Lastly I’d say – Strive for a healthy life-work balance. See what I did there? I switched it up from work-life, because the important word there is “life”. I have the benefit of working with an incredible young person at Engauge that shines in everything she does. Everyone wants her on their accounts. Every client loves her. But her best quality is that she very strongly believes in the importance of a balanced personal and business life. Usually it takes people a good decade to try to strive for this and by then, its too late. From day one you should make this a priority. Kick butt while you’re at work, but kick butt at your life, too.

  • Sherry Heyl

    I think the next generation is getting many of the messages of “do what you love” and they have more ability to do so than ever before in history. But I see many who are missing the point of the need to balance what you love and what you need to do to make a living. Take care of your finances is the message I would like to get across.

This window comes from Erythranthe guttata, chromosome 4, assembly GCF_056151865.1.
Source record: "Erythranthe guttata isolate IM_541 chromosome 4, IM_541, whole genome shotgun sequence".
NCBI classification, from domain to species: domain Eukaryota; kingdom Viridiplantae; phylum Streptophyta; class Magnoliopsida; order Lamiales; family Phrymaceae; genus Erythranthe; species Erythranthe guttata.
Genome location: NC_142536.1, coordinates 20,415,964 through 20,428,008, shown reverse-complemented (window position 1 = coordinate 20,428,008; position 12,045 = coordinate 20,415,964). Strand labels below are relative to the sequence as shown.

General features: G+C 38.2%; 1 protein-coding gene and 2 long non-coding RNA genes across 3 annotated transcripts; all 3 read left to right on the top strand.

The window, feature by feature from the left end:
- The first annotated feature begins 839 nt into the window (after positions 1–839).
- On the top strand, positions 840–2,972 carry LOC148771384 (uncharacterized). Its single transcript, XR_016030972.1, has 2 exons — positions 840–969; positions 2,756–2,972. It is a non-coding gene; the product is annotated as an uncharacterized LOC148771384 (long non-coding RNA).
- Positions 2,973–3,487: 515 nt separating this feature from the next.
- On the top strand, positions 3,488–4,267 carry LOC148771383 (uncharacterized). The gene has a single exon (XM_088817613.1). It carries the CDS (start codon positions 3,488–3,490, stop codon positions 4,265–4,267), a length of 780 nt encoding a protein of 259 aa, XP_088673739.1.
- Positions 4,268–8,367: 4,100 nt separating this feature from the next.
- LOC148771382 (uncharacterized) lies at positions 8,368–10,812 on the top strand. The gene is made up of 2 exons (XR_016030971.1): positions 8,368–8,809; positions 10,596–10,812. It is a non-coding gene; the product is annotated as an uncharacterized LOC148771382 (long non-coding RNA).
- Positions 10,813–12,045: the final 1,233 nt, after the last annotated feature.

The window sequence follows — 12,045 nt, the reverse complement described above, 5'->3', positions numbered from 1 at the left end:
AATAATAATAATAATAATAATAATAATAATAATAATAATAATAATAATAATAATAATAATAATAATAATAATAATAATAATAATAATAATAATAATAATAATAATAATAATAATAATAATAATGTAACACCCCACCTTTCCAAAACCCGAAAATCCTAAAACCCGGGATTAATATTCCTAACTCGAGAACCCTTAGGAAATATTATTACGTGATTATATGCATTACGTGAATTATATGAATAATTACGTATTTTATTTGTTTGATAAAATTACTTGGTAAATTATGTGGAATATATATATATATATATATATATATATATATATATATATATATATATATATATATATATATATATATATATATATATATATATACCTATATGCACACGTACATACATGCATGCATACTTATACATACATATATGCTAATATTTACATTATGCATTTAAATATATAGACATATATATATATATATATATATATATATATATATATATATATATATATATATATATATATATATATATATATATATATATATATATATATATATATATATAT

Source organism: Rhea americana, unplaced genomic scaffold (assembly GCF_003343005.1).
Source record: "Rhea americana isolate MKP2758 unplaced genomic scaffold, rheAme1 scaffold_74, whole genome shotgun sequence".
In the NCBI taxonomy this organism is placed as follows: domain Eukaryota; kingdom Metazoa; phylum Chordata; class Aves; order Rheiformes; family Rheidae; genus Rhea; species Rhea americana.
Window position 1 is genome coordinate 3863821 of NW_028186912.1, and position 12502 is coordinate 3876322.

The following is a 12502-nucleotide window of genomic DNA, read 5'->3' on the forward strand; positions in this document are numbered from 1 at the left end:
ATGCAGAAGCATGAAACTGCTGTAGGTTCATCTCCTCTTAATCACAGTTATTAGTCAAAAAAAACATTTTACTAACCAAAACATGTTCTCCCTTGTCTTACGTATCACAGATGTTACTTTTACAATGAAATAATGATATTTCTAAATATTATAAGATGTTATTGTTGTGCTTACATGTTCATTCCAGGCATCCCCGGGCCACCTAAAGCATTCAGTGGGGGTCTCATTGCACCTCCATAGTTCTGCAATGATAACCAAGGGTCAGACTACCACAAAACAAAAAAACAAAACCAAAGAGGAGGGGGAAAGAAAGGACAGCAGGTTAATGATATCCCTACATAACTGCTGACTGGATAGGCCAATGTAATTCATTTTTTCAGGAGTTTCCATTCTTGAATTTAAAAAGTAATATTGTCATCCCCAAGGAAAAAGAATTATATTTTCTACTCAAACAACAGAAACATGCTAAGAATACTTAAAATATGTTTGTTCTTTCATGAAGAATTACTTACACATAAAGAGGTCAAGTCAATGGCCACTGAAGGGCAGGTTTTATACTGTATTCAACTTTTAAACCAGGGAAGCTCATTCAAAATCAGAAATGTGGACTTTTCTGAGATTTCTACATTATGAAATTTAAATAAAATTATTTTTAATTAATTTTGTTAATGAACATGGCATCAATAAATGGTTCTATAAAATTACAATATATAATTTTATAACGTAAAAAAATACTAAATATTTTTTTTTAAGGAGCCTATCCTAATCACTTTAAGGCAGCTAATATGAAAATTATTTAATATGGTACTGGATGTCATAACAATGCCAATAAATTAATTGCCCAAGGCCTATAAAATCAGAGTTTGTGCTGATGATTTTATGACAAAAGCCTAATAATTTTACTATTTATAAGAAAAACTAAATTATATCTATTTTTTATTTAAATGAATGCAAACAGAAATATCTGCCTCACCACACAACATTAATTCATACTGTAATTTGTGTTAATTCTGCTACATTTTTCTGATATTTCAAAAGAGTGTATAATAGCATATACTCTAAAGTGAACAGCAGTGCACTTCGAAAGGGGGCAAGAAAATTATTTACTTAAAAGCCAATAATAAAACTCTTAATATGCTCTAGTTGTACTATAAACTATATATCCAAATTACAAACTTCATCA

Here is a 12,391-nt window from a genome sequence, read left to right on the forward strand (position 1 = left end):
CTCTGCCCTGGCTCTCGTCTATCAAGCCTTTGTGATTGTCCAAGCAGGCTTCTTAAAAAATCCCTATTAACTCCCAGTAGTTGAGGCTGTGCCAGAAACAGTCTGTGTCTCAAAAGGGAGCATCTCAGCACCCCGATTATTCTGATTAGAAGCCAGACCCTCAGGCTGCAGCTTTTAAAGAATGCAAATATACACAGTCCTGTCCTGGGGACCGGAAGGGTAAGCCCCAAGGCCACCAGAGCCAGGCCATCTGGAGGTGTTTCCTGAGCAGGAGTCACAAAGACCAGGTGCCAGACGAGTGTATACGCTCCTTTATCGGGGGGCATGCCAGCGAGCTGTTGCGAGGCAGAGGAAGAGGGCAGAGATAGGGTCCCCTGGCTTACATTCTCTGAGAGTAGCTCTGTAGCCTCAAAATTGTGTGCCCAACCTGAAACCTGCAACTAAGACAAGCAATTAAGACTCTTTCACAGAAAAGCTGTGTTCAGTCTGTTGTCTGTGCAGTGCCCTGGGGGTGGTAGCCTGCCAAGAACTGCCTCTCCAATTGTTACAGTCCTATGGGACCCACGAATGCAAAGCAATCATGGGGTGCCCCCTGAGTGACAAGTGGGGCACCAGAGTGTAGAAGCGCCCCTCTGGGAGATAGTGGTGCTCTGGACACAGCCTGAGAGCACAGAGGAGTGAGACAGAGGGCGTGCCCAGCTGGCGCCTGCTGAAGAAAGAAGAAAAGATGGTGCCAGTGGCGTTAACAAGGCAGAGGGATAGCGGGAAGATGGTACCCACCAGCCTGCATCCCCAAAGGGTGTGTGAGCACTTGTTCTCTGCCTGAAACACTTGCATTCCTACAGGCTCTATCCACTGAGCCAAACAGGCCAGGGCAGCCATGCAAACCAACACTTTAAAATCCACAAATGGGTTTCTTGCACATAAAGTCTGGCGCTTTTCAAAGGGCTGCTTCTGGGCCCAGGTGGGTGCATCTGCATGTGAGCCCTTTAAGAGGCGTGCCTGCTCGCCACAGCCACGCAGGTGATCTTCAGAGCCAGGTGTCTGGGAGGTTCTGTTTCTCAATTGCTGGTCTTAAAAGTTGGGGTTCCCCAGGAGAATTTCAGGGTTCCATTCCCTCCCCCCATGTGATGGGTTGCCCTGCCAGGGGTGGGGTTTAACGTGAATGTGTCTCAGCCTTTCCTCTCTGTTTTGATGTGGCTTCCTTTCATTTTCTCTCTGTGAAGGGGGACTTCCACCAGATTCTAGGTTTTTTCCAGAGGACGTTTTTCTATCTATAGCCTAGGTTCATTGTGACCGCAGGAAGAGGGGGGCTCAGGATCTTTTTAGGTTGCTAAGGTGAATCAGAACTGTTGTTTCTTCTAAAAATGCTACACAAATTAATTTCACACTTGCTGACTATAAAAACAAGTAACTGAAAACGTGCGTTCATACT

• Jeff Hilimire

    SH, that’s a great point. It’s possible “my generation” – so…old… – is now getting inspired by “do what you love” and the younger generation has been hearing that for a while and needs to make sure they are also focused on financial responsibility. Curious if any of the younger crowd out there feels this way as well?

  • Kaitlyn Dennihy

    Great thoughts and very interesting. As one of the “younger” generation, my glasses are a slightly rose colored, but I don’t think the idea to do what you love is anything specific to a generation – it’s specific to the way younger people have always lived their lives. People haven taken risks at a young age across every moment of history.